Fed Is Promoting A Public Perception of Inflation That is False----Bad Outcomes Follow Bad Policies
Updated: May 19
Federal Reserve officials have made a bold claim arguing that the current run-up in consumer price inflation is "transitory," pushed higher due to base effects and a temporary burst in pent-up demand as the economy re-opens. The Fed has no unique insight into inflation dynamics. Puzzlement over inflation dynamics has been a recurring problem for policymakers for more than two decades, and it still is today.
Yet what is puzzling and misleading about policymakers' current take on inflation is that it ignores the monetary role in inflation cycles. And equally puzzling and deceptive is calling the inflation cycle "transitory."
The Fed's primary business is making money, and that's important because the Fed maintains "inflation is always and everywhere a monetary phenomenon." In the past year, broad money (M2) has increased by $4 trillion, or over 20%. The scale of growth in broad money has been so large it exceeded the cumulative change in M2 of the prior five years. Never before has so much money flowed into the economy in such a short time frame.
Yet, nowhere in the analysis of current inflation does the Fed link the explosion of money to inflation. The most significant mismatch nowadays is between money growth and nominal GDP. However, the Fed still argues that the current inflation uptick is a temporary burst in demand overwhelming supply. (Note: If the Fed believes inflation nowadays is a non-monetary event, what's the purpose of inflation-targeting)?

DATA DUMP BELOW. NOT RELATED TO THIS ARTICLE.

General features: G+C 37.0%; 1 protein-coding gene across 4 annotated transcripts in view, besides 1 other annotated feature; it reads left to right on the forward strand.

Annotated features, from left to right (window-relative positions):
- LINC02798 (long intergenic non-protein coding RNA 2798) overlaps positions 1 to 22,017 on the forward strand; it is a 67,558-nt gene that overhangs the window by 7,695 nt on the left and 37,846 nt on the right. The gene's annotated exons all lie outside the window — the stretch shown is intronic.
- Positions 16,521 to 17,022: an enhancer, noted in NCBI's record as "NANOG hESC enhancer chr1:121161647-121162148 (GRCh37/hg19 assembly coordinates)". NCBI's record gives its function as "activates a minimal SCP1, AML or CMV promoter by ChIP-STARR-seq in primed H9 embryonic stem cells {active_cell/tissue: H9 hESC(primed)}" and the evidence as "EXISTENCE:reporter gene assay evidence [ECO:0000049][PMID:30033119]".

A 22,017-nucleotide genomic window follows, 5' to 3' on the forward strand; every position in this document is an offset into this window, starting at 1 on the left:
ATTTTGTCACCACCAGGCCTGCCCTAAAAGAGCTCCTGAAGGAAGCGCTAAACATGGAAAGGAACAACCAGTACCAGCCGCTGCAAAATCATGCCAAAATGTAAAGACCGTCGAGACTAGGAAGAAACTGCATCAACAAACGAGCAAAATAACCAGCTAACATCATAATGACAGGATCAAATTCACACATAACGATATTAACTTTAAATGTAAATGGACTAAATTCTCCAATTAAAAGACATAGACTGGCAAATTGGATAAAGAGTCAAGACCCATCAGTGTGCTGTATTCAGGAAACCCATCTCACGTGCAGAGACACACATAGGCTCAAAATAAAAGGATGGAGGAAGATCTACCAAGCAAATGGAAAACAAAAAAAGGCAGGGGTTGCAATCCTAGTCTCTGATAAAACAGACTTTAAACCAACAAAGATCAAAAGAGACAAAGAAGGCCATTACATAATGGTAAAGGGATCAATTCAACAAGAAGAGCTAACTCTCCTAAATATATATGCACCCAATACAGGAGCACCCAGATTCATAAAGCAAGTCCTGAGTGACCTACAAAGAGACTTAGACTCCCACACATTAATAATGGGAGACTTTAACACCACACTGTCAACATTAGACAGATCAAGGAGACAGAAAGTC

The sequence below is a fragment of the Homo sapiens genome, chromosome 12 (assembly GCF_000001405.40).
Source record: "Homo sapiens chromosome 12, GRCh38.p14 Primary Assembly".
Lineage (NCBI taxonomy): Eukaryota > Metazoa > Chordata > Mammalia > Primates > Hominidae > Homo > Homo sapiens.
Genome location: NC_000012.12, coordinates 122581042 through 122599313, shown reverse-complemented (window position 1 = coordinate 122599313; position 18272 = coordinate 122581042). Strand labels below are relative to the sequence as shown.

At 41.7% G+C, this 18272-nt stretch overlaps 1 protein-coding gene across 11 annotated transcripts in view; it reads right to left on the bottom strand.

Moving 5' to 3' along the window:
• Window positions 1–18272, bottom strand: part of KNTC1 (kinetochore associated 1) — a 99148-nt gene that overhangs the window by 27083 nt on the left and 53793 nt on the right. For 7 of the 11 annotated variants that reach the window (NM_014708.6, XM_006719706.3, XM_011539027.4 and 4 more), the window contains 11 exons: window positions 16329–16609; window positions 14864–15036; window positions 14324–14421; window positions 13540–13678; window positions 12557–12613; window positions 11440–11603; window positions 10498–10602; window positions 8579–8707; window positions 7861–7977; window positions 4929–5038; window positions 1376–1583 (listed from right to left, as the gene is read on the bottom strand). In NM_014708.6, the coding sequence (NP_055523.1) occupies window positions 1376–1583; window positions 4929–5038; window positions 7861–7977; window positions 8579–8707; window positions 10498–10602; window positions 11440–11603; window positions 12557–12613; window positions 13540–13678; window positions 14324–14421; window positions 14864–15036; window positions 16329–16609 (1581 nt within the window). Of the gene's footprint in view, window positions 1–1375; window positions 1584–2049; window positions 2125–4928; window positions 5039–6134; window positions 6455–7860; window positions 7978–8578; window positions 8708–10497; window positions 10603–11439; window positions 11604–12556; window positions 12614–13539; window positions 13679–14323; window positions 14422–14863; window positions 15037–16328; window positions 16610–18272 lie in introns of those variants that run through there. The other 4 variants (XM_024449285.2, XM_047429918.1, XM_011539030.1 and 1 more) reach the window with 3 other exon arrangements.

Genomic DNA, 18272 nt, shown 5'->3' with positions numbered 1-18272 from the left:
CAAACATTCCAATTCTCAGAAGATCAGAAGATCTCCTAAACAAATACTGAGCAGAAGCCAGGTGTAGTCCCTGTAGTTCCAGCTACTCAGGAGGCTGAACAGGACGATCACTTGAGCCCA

Another problem with the Fed's discourse on inflation is calling it "transitory." There is no hard and fast rule when something initially thought to be temporary becomes a permanent part of the economic landscape. But a rebound that lasts four times longer and still running is more permanent than transitory.
When the economy was partially closed from March to May 2020, core consumer prices declined in each of the three months, falling less than 0.5% in total. Since then, core consumer price inflation has increased for 11 consecutive months, increasing 3% during that span, the fastest gain in nearly three decades. Why is an 11-month increase of 3% in inflation called "transitory" but a three-month decline of 0.5% not?
Henry Kaufman, the famous Wall Street economist, recently published a book, "The Day the Markets Roared," based on how his 1982 forecast of a decline in market interest rates sparked a global bull market. Wouldn't it be ironic that a prediction from Mr. Kaufman or others that a change in the Fed description or forecast on inflation is coming and that could end the forty-year bull market? Promoting a public perception of inflation that is false creates the potential for bad outcomes.